It's amazing how sometimes a line from a book or movie, or even a lyric from a song can rock you to your core and evoke such strong emotions. Takes you by surprise and then the damn of emotions just breaks..its good for the healing process though.
    Take care of yourself Matt, and big {hugs} to you today.

  13. I just want to say thank you to everyone. This was an extremely hard post to write and I feel a little shaken even now. I know the post was very intense (at least for me), but I felt it was important for me to put it down in words. Thank you so much for the love. It means the world to me.

  14. It is not your fault that you were beaten up by homophobic bullies, nor is it my fault that I was abused by a father who was a homophobic bully.

    It is not our fault that the planet is inhabited by louts, the homophobes, bigots and bullies of the world. It is a sad fact of life. The best we can do is wall them off as best we can, as far outside our own lives as possible. If you are successful in doing so and surround yourself with people who give you love and support, you will eventually realize that simply being yourself is never any reason for being at fault

  15. I loved Robin Williams, because he could make me laugh. He was more serious in Good Will Hunting than some of his other movies, but I know I laughed hard at him in The Bird Cage and even Dead Poet's Society, which is a very emotional movie in itself and lord did I bawl when I saw a What Dreams May Come. He was a very funny many battling a very serious disease. I think that's the way it is sometimes, you know? They say laughter is the best medicine. Perhaps sometimes those who laugh the most are simply trying to self medicate.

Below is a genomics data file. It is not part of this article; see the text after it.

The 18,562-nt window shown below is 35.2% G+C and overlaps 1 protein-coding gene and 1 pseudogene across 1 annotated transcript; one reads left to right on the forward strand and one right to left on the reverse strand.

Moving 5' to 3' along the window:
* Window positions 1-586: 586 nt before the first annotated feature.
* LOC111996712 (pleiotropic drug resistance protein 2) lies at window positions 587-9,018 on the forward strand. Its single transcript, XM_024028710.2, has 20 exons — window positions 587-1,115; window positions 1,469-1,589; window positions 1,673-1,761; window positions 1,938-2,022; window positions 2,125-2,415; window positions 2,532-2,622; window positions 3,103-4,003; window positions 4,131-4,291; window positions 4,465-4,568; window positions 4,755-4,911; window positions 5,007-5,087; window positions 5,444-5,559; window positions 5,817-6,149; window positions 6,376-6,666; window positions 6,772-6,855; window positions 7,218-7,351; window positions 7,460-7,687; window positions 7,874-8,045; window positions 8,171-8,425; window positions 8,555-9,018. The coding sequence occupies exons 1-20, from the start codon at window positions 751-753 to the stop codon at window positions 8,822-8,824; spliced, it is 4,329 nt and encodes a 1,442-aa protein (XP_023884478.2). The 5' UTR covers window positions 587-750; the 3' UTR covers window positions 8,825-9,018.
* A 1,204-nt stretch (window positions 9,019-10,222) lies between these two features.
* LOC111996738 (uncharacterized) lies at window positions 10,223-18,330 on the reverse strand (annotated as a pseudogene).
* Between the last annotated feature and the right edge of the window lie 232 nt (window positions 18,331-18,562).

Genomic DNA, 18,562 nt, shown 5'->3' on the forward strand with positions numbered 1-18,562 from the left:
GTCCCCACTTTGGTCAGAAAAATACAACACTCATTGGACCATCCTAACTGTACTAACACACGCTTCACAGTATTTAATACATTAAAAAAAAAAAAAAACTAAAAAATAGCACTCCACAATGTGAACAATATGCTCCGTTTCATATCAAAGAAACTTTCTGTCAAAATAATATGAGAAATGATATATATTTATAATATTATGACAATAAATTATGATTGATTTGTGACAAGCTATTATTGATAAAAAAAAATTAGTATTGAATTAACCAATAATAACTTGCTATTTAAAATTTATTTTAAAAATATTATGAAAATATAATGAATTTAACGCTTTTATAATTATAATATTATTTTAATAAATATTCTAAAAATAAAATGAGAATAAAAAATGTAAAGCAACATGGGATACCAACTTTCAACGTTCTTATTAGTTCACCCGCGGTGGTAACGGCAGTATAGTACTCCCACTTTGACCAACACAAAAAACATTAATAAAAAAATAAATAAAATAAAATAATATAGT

Matty, I know it may feel that way sometimes, like it was your fault. I would even say that's probably a normal reaction to being attacked, but it's not your fault. It was never your fault.

    1. Wow, I really need to edit my comments before I hit publish! Sorry!

  16. I remember that scene. Vividly. Robin Williams was a comedic genius, but his dramatic parts were incredible, too. Dead Poet's Society remains in my top ten movies of all times. As well as Good Will Hunting. Doesn't leave a lot of room.

    I can certainly understand how you felt. You are correct, it is very easy to blame yourself for things clearly out of your control, as adversely as they may affect you. I am glad you are coming out of this mindset over time!

    Peace <3

  17. *tears* I don't remember a lot of that movie, but I do remember that scene. Very powerful. And so true. I think we are probably all guilty of putting blame on ourselves for how other people treat us. The funny thing is, we all know better. A girl doesn't get raped because of how she is dressed. Parents don't divorce because a child is "bad". You didn't deserve to be beaten for ANY reason. Brad isn't responsible for how his dad deals with his son's sexuality. We humans are so inter-connected though, it's extremely hard to remember that we aren't responsible for other people's actions.

  18. Thank you for sharing your thoughts on this Matt. Good Will Hunting was a powerful film. Also Dead Poet Society. Both effected me deeply, although for different reasons. And reading your post made me cry all over again.